With all the turmoil and uncertainty surrounding large Hadoop distributors in the past few weeks, many wonder what’s happening to the data framework we’ve all been working on for years?
Hadoop was formed a decade ago, out of the need to make sense of piles of unstructured weblogs in an age of expensive and non-scalable databases, data warehouses and storage systems. Since then Hadoop has evolved and tried to take on new challenges, adding orchestration (YARN) and endless Apache projects. But times have changed, and businesses are discovering simpler solutions to facilitate their more sophisticated machine learning applications. These applications are real-time and use data in motion, requirements that Hadoop was never designed to handle.
The Modern Data Science Toolkit
Today’s data scientists write code in Python using Jupyter notebook or PyCharm and work with modern machine learning frameworks like TensorFlow, PyTorch and Scikit Learn. All of these tools are now offered by open-source applications outside of the Hadoop ecosystem running over Kubernetes.
Kubernetes is Everywhere
The popularity of Kubernetes is exploding. IBM acquired RedHat for its commercial Kubernetes version (OpenShift) and VMware purchased Heptio, a company founded by Kubernetes originators. This is a clear indication that more and more companies are betting on Kubernetes as their multi-cloud clustering and orchestration technology. While some still think it makes sense to manage big data as a technology silo on Hadoop, early adopters are realizing that they can run their big data stack (Spark, Presto, Kafka, etc.) on Kubernetes in a much simpler manner. Furthermore, they can run all of the modern post-Hadoop AI tools on the same cluster. Another Kubernetes advantage is its portability, enabling users to build clusters which span multiple clouds or are distributed across locations. Portability also facilitates the development or testing of microservices in the cloud and deployment in one or many edge locations automatically.
Machine Learning Pipeline Automation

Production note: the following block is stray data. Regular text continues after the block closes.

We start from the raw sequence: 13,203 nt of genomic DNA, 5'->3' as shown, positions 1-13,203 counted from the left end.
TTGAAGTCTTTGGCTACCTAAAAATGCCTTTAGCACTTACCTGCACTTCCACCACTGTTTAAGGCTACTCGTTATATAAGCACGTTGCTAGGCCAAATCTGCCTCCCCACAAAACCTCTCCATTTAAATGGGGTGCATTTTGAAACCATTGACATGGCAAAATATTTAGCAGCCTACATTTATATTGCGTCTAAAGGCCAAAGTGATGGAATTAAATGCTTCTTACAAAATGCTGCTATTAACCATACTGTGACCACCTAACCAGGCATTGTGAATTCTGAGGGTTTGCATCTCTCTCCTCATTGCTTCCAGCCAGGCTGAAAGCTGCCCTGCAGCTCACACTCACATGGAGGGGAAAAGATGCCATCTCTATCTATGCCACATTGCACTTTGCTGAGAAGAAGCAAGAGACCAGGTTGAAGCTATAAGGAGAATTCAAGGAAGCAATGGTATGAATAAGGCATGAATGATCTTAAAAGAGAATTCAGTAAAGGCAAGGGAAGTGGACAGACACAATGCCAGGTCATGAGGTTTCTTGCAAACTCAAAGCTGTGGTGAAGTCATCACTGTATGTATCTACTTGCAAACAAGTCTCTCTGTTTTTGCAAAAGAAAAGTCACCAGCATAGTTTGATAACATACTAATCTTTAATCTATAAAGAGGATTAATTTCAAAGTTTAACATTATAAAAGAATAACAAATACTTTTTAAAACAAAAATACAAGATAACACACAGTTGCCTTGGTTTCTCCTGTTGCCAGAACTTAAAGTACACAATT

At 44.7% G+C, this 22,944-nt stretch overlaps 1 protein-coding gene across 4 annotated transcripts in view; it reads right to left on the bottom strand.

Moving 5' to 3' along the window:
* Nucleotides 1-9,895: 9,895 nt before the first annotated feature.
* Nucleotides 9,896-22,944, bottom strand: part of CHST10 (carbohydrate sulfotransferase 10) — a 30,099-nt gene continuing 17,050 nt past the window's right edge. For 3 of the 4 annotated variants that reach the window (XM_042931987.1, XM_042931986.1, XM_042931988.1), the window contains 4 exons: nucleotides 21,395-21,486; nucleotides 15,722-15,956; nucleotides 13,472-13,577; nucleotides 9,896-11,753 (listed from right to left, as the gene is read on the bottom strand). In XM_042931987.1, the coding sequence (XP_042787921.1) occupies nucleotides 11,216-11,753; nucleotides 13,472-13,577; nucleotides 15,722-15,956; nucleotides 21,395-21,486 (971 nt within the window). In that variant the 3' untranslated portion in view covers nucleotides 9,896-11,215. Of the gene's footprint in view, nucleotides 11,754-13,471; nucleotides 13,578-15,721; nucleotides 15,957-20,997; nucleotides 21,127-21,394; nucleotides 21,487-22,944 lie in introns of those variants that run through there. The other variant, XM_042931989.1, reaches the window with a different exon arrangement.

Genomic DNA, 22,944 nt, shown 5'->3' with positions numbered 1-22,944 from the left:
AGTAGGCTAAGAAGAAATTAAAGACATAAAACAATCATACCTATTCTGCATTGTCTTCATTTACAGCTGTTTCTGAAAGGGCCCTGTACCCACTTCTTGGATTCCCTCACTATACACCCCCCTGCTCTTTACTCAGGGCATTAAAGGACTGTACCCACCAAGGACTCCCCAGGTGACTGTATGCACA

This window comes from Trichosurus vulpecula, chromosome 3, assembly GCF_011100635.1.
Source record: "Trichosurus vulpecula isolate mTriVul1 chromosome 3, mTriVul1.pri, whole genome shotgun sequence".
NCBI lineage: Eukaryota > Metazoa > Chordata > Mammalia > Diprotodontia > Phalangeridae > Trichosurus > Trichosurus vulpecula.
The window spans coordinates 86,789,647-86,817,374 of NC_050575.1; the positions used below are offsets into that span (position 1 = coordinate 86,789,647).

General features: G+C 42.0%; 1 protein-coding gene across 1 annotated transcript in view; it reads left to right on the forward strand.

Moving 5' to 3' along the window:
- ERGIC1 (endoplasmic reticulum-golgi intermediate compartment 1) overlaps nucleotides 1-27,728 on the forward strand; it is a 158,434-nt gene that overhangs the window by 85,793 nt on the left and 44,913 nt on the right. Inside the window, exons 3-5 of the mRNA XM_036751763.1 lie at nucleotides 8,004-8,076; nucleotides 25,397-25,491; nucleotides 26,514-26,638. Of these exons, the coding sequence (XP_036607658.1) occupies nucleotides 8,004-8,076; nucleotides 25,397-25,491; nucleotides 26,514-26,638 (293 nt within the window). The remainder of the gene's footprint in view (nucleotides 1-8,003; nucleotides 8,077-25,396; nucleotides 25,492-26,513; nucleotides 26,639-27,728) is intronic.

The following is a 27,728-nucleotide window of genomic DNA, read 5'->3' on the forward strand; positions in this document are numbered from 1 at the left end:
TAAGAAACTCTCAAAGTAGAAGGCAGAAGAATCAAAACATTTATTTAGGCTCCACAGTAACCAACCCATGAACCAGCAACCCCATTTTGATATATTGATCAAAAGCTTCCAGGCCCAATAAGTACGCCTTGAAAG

CI/CD is well-known in the software development world, however, when it comes to data science, organizations are still in the dark. Hadoop offers different ETL tools for data engineering, but they are not suitable for machine learning pipelines. Open source tools like KubeFlow and MLFlow enable pipeline automation and are aligned with data science lifecycle elements including data collection, preparation, training models with hyperparameters and model deployment. Moreover, they enable developers to track experiments and run comparisons.
Shifting to the Cloud
Enterprises are increasingly moving to the cloud to manage and analyze data while saving costs and reducing engineering resources. Customers are building their data lakes in the cloud on AWS S3 or Azure Blob storage while leveraging additional services such as EMR and Azure ML Workbench. These solutions enable scalability and give users a managed experience which includes data management, AI and serverless functions for minimum devops. However, there are some catches. Cloud users still need to glue all these services together for a streamlined pipeline and face vendor-lockins.
Serverless in the Free World
Serverless functions automate infrastructure and server operations, including deployment, scaling and application management. Up until now, serverless was limited to proprietary cloud technologies, locking users into AWS or Azure. However, new open-source and multi-cloud serverless technologies such as OpenWhisk, Nuclio, and Fn designed to run over Kubernetes, are outperforming and out-featuring cloud provider serverless options. Frameworks like Nuclio have added specific features for big data, stream processing and AI workloads. Today anyone can overcome the barriers of code development, testing, scaling and operationalization without committing to one vendor.
From Data Platforms to Data Science Platforms
Traditional Hadoop-based data lakes served a different time and purpose and today, they are less-than-optimal in meeting the new needs of data scientists. In a post-Hadoop data science era, companies are re-envisioning how they approach data, transform their static and slow-moving data pipelines into dynamic and real-time data science pipelines, creating a new class of intelligent applications. Modern platforms like Iguazio enable scalability, collaboration and the ability to move projects from inception to production more seamlessly.